19th-century Gold Certificates are rare because almost all of them were held privately and were not exported like double eagles and other gold coins. Metallic gold was mostly preferred over paper money for reserves by foreign treasuries. However, double eagles were exported in large numbers and millions have been returned since World War II.
Almost all existing Gold Certificates of the 19th century are of lower denominations. The Anderson $1,000 note is the highest denomination in its series and is also the finest out of the two known examples. The 1882 $1,000 Gold Certificate, graded Currency Extremely Fine 45 is a part of the Joel R. Anderson Collection and will be offered by Stacks and Bowers very soon for a record price.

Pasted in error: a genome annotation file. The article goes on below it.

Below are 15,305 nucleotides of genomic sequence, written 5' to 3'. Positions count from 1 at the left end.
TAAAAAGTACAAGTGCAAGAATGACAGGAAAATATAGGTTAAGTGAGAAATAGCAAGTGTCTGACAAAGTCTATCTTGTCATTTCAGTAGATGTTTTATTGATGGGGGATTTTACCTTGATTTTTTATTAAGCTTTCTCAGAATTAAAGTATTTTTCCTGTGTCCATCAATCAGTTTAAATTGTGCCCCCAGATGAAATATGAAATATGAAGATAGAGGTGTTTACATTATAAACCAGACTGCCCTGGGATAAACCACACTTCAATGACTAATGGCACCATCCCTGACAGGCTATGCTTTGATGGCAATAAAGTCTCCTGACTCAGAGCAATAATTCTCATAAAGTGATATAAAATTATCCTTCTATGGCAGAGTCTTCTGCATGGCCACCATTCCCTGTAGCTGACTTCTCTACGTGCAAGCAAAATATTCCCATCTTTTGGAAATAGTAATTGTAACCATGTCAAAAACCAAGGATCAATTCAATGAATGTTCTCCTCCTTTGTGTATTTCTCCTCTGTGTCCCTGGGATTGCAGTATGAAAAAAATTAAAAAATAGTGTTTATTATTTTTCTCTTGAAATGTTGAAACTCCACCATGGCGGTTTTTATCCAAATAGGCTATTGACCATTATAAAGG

The note features a portrait of Alexander Hamilton, a large brown spiked Treasury Seal with GOLD overprinted in gold letters, a large 1000 counter, bold blue serial numbers within gold panels, the engraved signatures of Rosecrans and Huston. The reverse features intricate designs in orange-gold with a bald eagle with shield and a large Roman numeral M counter.
There is a record of only four examples of this catalogue number. Two are a part of the National Numismatic Collection at the Federal Reserve Bank of San Francisco. The offered note was the only privately held example known until 2013 when another example was discovered. The second example was graded Very Fine 35 by PCGS and sold for $881,250 in 2014. The offered note has bright paper, bold inks and was not circulated much. The note would be offered with an estimated price of $600,000-$800,000.
Image Courtesy: Stacks and Bowers